Issue #5364 has been updated by Joey Zhou.


Well, Proc instances and Method instances are both closures. To obtain a closure, the Ruby idiom is almost from a block, not very often from a method. But in some situation, creating a closure from a method is more natural.

For example, if I want this:

    ['file1', 'file2', 'file3'].map {|f| open(f) }

how about:

    ['file1', 'file2', 'file3'].map &\open

and:
    str = "abcdabcdabcd"
    %w(a b c d).map {|sep| str.split(sep)}

how about:

    %w(a b c d).map &str.\split


Of course, every Method instance can be converted to a Proc object with Method#to_proc.

    str.method(:split)

is somewhat like:

    lambda {|*args| str.send(:split, *args) }

but I'm afraid it's verbose to write and read.



I've just begun to learn Python recently, and find some interesting differences between the two languages.

Python's lambda is trivial, only one line code is allowed to create a lambda. However, its functions are first class objects, so that can be assigned to another variable easily.

Python seems mainly using objects from function to do some functional programming thing, while Ruby seems mainly using objects from blocks.

    >>> a = lambda n: n + 1
    >>> a
    <function <lambda> at 0x011F6170>
    >>> def foo(n):
            return n + 1
    >>> b = foo
    >>> b
    <function foo at 0x011F2670>

whether from a lambda, or from a function, the returnning objects are both functions.

But in Ruby, if we do the similar thing, a will be a Proc instance, and b will be a Method instance.

Ruby distinguishes Proc and Method, but seems not paying much attention to Method? You can obtain a closure from a method, but it seems not Ruby idiom?

Joshua Ballanco and Yusuke Endoh san remind me the deeper subject: what's the future plan about the relationship between Proc and Method?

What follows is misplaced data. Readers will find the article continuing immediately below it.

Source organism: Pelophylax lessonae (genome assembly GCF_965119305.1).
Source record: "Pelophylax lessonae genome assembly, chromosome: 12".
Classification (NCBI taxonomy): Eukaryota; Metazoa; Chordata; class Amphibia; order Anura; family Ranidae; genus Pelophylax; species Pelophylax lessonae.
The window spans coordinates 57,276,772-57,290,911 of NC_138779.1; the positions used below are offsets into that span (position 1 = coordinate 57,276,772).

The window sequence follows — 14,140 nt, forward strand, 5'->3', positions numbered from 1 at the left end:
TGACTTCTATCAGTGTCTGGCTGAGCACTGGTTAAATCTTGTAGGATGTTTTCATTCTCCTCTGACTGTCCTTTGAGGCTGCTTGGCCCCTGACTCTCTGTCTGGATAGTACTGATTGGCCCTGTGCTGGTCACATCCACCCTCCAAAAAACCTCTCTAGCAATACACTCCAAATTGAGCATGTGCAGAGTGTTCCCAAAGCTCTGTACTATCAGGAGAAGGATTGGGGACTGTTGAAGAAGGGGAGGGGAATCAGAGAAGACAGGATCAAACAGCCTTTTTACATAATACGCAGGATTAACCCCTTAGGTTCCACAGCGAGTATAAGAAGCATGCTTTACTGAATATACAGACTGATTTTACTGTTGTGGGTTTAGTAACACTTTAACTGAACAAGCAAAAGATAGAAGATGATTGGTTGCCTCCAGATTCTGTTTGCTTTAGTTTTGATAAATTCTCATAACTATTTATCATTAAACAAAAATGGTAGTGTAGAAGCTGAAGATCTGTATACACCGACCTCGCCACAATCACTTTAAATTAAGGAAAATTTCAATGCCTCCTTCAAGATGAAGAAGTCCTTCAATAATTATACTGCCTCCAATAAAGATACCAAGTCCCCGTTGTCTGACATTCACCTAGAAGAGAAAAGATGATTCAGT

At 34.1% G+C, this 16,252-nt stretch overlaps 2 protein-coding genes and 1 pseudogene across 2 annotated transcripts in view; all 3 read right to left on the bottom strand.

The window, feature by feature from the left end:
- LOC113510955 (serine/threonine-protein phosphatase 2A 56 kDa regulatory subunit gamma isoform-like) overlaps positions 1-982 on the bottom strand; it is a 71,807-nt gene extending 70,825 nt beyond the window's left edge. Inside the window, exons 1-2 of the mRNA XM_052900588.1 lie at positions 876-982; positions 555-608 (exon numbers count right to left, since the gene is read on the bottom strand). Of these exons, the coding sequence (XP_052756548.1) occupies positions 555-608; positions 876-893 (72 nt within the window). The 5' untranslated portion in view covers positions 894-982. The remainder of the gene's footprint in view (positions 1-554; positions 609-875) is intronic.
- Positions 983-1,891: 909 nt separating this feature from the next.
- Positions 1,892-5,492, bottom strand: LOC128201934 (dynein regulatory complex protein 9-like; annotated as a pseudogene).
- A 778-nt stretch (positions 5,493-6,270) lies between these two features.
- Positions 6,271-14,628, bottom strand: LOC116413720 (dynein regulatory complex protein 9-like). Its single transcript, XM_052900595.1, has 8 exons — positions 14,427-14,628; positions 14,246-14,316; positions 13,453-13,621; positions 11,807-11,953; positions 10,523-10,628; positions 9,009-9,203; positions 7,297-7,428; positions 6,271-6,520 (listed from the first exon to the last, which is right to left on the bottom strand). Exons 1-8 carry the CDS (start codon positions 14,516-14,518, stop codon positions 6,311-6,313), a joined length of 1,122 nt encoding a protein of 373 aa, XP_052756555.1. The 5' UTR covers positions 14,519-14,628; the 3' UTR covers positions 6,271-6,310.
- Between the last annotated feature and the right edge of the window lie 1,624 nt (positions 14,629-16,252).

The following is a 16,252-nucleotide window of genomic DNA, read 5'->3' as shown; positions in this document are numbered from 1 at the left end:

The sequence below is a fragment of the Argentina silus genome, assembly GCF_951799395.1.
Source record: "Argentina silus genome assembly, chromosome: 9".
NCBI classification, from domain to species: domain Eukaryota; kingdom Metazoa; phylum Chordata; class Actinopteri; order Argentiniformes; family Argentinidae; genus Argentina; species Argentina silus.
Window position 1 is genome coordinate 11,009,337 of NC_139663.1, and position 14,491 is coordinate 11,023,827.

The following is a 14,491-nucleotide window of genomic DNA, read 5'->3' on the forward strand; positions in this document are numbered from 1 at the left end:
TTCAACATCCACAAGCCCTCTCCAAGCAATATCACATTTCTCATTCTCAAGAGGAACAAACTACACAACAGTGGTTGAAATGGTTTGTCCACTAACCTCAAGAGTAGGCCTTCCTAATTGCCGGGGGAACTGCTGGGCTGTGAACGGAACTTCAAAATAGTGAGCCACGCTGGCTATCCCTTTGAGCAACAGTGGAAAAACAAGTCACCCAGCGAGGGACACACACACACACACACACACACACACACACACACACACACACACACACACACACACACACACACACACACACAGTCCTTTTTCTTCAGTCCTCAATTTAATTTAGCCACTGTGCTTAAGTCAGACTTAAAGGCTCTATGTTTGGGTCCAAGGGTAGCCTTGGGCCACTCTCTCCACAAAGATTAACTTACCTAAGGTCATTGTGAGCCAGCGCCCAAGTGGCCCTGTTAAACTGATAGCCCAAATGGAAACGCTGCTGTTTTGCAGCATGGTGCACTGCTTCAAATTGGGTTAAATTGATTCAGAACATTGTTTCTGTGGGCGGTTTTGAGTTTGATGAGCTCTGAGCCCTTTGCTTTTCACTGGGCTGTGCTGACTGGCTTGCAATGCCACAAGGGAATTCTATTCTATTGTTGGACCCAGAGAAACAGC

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Feature #5364: How about new syntax: "object.\method" returns a Method instance?
http://redmine.ruby-lang.org/issues/5364

Author: Joey Zhou
Status: Open
Priority: Normal
Assignee: 
Category: core
Target version: 


I'm afraid the normal way of creating a Method instance is circuitous and a bit hard to write:

    a_method = object.method(:method_name)

I find the way of obtaining a function/method object in Python is so easy, for example, "str.split()" returns a list, while "str.split" (without parentheses) returns a method object. However, parenthesis in Ruby is always optional, so this road is blocked.

Well, how about "object.\method" style? You can type "str.\split" to get "str.method(:split)".

The reasons are:

1. It makes people happy, writing less code, and no harm to readability.

2. "\" is not a frequently used token. It can only be used in strings, regexps (or any else?). I think using this token leads to no ambiguity.

3. "\" is like Perl's referrence symbol. In Perl, you can use "$f = \&func;" to make a referrence to the function. In Ruby, "&" seems unnecessary.

4. It enhances the consistency of the language syntax. There are two correlative methods "Object#send" and "Object#method", but...

    str.send(:split)       == str.split
    str.method(:split)   == ???????

If adding this new syntax, it looks more pretty:
  
    str.method(:split)   == str.\split



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